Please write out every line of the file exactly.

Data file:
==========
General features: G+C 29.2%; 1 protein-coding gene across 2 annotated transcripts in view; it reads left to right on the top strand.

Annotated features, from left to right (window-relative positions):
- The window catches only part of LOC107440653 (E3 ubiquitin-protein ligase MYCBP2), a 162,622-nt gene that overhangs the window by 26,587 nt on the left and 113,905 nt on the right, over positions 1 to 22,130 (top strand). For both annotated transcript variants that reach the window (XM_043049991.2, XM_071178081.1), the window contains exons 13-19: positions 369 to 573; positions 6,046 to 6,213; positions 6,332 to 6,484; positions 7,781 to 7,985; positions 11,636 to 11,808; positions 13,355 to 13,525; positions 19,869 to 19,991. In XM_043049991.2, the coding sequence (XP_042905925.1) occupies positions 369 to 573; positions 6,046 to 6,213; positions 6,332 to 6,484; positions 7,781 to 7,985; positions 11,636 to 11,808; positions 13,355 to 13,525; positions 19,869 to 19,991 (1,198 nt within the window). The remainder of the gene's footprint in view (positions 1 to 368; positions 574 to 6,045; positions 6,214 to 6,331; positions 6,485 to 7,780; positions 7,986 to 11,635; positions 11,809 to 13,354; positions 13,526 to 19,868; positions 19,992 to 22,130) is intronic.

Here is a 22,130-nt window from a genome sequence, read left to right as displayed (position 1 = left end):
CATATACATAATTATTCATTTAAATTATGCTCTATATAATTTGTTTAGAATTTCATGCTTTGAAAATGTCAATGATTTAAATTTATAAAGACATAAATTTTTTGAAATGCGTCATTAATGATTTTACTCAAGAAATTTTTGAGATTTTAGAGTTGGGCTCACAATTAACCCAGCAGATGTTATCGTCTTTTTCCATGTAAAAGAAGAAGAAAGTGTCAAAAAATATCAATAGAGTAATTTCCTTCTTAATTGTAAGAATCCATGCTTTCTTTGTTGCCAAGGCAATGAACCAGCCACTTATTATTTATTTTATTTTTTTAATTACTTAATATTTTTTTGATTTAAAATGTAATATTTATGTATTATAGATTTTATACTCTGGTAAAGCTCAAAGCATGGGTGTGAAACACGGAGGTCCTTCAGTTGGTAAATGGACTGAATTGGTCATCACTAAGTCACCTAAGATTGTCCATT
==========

General features: G+C 29.2%; 1 protein-coding gene across 2 annotated transcripts in view; it reads left to right on the top strand.

Annotated features, from left to right (window-relative positions):
- The window catches only part of LOC107440653 (E3 ubiquitin-protein ligase MYCBP2), a 162,622-nt gene that overhangs the window by 26,587 nt on the left and 113,905 nt on the right, over positions 1 to 22,130 (top strand). For both annotated transcript variants that reach the window (XM_043049991.2, XM_071178081.1), the window contains exons 13-19: positions 369 to 573; positions 6,046 to 6,213; positions 6,332 to 6,484; positions 7,781 to 7,985; positions 11,636 to 11,808; positions 13,355 to 13,525; positions 19,869 to 19,991. In XM_043049991.2, the coding sequence (XP_042905925.1) occupies positions 369 to 573; positions 6,046 to 6,213; positions 6,332 to 6,484; positions 7,781 to 7,985; positions 11,636 to 11,808; positions 13,355 to 13,525; positions 19,869 to 19,991 (1,198 nt within the window). The remainder of the gene's footprint in view (positions 1 to 368; positions 574 to 6,045; positions 6,214 to 6,331; positions 6,485 to 7,780; positions 7,986 to 11,635; positions 11,809 to 13,354; positions 13,526 to 19,868; positions 19,992 to 22,130) is intronic.

Here is a 22,130-nt window from a genome sequence, read left to right as displayed (position 1 = left end):
CATATACATAATTATTCATTTAAATTATGCTCTATATAATTTGTTTAGAATTTCATGCTTTGAAAATGTCAATGATTTAAATTTATAAAGACATAAATTTTTTGAAATGCGTCATTAATGATTTTACTCAAGAAATTTTTGAGATTTTAGAGTTGGGCTCACAATTAACCCAGCAGATGTTATCGTCTTTTTCCATGTAAAAGAAGAAGAAAGTGTCAAAAAATATCAATAGAGTAATTTCCTTCTTAATTGTAAGAATCCATGCTTTCTTTGTTGCCAAGGCAATGAACCAGCCACTTATTATTTATTTTATTTTTTTAATTACTTAATATTTTTTTGATTTAAAATGTAATATTTATGTATTATAGATTTTATACTCTGGTAAAGCTCAAAGCATGGGTGTGAAACACGGAGGTCCTTCAGTTGGTAAATGGACTGAATTGGTCATCACTAAGTCACCTAAGATTGTCCATT